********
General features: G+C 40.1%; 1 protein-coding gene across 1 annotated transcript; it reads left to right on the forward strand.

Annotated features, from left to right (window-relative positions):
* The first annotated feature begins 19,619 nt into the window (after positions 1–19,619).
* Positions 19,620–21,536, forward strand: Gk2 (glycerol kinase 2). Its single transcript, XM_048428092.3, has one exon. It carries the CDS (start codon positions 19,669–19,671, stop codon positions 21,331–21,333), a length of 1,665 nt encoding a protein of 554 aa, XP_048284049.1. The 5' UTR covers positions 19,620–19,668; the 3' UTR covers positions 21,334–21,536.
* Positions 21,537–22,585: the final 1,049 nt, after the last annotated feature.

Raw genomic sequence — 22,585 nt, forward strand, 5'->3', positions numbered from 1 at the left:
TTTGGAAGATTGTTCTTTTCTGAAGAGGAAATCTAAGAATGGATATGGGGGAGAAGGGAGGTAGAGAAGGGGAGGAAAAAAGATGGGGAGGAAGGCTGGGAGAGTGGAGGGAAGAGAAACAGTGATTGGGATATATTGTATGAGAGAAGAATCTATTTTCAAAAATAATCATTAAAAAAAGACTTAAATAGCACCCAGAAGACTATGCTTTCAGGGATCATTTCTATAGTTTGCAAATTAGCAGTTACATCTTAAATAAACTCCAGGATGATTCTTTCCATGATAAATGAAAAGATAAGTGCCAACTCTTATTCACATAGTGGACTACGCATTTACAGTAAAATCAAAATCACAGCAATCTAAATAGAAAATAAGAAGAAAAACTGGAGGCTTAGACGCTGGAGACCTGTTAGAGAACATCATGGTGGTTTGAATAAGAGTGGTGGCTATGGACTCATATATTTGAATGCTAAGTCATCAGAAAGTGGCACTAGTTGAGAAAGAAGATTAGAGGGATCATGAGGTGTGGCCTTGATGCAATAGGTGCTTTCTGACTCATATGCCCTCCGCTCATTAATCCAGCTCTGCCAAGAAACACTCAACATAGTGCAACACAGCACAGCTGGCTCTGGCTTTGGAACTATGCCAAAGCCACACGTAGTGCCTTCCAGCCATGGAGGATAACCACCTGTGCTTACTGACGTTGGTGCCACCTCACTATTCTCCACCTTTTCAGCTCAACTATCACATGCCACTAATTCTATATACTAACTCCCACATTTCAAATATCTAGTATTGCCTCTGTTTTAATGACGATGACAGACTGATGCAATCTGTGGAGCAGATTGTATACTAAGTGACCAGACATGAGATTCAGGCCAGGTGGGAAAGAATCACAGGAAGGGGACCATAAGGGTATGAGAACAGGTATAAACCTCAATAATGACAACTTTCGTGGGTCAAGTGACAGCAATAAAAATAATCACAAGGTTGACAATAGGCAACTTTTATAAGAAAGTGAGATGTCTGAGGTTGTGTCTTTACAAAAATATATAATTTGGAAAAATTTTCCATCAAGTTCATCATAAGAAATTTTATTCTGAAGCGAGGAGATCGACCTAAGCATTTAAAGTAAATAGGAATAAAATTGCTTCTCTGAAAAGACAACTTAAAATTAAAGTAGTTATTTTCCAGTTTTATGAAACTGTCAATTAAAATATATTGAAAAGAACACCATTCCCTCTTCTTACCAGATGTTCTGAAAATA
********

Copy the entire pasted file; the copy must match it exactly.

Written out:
General features: G+C 40.1%; 1 protein-coding gene across 1 annotated transcript; it reads left to right on the forward strand.

Annotated features, from left to right (window-relative positions):
* The first annotated feature begins 19,619 nt into the window (after positions 1–19,619).
* Positions 19,620–21,536, forward strand: Gk2 (glycerol kinase 2). Its single transcript, XM_048428092.3, has one exon. It carries the CDS (start codon positions 19,669–19,671, stop codon positions 21,331–21,333), a length of 1,665 nt encoding a protein of 554 aa, XP_048284049.1. The 5' UTR covers positions 19,620–19,668; the 3' UTR covers positions 21,334–21,536.
* Positions 21,537–22,585: the final 1,049 nt, after the last annotated feature.

Raw genomic sequence — 22,585 nt, forward strand, 5'->3', positions numbered from 1 at the left:
TTTGGAAGATTGTTCTTTTCTGAAGAGGAAATCTAAGAATGGATATGGGGGAGAAGGGAGGTAGAGAAGGGGAGGAAAAAAGATGGGGAGGAAGGCTGGGAGAGTGGAGGGAAGAGAAACAGTGATTGGGATATATTGTATGAGAGAAGAATCTATTTTCAAAAATAATCATTAAAAAAAGACTTAAATAGCACCCAGAAGACTATGCTTTCAGGGATCATTTCTATAGTTTGCAAATTAGCAGTTACATCTTAAATAAACTCCAGGATGATTCTTTCCATGATAAATGAAAAGATAAGTGCCAACTCTTATTCACATAGTGGACTACGCATTTACAGTAAAATCAAAATCACAGCAATCTAAATAGAAAATAAGAAGAAAAACTGGAGGCTTAGACGCTGGAGACCTGTTAGAGAACATCATGGTGGTTTGAATAAGAGTGGTGGCTATGGACTCATATATTTGAATGCTAAGTCATCAGAAAGTGGCACTAGTTGAGAAAGAAGATTAGAGGGATCATGAGGTGTGGCCTTGATGCAATAGGTGCTTTCTGACTCATATGCCCTCCGCTCATTAATCCAGCTCTGCCAAGAAACACTCAACATAGTGCAACACAGCACAGCTGGCTCTGGCTTTGGAACTATGCCAAAGCCACACGTAGTGCCTTCCAGCCATGGAGGATAACCACCTGTGCTTACTGACGTTGGTGCCACCTCACTATTCTCCACCTTTTCAGCTCAACTATCACATGCCACTAATTCTATATACTAACTCCCACATTTCAAATATCTAGTATTGCCTCTGTTTTAATGACGATGACAGACTGATGCAATCTGTGGAGCAGATTGTATACTAAGTGACCAGACATGAGATTCAGGCCAGGTGGGAAAGAATCACAGGAAGGGGACCATAAGGGTATGAGAACAGGTATAAACCTCAATAATGACAACTTTCGTGGGTCAAGTGACAGCAATAAAAATAATCACAAGGTTGACAATAGGCAACTTTTATAAGAAAGTGAGATGTCTGAGGTTGTGTCTTTACAAAAATATATAATTTGGAAAAATTTTCCATCAAGTTCATCATAAGAAATTTTATTCTGAAGCGAGGAGATCGACCTAAGCATTTAAAGTAAATAGGAATAAAATTGCTTCTCTGAAAAGACAACTTAAAATTAAAGTAGTTATTTTCCAGTTTTATGAAACTGTCAATTAAAATATATTGAAAAGAACACCATTCCCTCTTCTTACCAGATGTTCTGAAAATA